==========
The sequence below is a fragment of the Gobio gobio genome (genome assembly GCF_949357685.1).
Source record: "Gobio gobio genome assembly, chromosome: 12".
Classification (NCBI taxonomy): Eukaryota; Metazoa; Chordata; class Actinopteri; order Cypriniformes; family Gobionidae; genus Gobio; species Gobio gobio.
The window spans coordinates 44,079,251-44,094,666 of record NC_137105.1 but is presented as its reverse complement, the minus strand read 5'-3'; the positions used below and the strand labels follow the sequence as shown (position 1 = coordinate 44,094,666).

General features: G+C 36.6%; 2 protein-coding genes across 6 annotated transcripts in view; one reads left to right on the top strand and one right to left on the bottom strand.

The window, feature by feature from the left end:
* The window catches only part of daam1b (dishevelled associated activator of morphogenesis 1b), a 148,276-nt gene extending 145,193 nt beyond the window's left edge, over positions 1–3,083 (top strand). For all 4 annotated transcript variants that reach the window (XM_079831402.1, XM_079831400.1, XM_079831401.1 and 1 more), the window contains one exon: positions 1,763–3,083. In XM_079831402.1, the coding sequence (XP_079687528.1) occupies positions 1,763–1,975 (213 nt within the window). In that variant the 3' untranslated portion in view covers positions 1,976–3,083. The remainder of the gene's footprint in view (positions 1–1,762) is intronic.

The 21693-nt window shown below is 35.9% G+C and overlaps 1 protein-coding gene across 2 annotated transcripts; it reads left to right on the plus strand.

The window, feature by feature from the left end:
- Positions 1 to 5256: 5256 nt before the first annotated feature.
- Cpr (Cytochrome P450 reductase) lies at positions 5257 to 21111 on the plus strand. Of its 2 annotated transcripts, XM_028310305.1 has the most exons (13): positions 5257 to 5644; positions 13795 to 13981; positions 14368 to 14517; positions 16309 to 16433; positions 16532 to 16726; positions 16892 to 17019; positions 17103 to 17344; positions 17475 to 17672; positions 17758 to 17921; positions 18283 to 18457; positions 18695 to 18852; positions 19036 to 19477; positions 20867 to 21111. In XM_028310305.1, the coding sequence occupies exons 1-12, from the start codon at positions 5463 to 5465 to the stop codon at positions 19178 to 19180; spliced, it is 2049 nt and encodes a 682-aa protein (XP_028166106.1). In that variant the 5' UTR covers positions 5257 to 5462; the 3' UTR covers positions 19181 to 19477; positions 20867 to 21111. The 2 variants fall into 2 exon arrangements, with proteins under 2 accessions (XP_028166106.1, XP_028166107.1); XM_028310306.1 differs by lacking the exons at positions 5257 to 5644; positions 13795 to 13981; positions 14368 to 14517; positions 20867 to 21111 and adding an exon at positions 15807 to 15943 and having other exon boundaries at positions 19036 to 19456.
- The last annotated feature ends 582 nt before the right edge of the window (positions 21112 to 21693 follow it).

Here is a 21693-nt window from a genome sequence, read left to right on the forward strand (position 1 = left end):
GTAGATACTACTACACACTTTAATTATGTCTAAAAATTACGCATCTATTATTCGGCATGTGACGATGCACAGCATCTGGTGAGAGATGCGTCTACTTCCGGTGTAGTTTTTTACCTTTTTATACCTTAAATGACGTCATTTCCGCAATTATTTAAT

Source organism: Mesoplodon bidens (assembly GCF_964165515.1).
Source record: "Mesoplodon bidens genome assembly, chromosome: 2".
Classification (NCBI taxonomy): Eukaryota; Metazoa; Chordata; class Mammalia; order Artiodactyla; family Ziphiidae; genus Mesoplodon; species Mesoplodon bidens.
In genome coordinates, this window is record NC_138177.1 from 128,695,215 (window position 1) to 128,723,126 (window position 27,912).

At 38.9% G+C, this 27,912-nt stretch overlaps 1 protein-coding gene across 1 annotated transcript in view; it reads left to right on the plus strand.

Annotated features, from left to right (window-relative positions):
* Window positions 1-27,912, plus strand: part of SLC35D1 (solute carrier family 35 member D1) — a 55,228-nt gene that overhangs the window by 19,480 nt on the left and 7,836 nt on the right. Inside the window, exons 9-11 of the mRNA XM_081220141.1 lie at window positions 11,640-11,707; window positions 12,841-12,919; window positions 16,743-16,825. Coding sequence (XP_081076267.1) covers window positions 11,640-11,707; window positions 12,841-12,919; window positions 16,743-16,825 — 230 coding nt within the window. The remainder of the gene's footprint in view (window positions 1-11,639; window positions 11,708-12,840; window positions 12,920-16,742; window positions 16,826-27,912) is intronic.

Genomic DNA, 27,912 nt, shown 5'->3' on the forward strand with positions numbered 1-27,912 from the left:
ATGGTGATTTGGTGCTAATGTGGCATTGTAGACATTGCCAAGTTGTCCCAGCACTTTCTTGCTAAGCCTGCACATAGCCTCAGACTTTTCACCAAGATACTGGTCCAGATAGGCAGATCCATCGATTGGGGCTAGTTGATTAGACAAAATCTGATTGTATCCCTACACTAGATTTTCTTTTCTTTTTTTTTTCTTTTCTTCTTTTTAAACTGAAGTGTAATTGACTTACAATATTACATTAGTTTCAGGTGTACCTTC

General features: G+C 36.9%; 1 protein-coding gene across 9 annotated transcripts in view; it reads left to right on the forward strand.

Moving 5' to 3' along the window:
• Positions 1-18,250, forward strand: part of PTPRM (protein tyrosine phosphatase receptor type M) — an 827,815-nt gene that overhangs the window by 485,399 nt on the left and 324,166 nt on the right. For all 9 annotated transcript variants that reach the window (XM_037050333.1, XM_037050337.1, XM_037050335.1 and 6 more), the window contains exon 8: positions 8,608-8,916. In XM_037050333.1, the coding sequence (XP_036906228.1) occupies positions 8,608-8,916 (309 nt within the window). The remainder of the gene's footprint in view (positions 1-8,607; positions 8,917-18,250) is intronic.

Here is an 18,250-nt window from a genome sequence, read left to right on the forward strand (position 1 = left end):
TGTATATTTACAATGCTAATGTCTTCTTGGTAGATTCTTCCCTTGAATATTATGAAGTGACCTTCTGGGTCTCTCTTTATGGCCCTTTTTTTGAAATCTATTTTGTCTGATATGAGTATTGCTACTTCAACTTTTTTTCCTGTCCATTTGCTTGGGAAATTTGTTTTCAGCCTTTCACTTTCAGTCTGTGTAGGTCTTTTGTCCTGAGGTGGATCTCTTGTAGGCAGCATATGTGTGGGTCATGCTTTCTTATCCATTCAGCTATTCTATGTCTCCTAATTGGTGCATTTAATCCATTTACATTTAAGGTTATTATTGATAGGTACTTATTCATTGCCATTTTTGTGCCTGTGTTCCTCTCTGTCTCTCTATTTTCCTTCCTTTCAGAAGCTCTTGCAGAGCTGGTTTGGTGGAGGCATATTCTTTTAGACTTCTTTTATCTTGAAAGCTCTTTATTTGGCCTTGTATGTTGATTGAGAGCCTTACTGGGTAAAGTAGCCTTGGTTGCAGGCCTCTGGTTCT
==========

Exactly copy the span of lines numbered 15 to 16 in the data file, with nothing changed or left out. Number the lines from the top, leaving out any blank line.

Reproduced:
Source organism: Mesoplodon bidens (assembly GCF_964165515.1).
Source record: "Mesoplodon bidens genome assembly, chromosome: 2".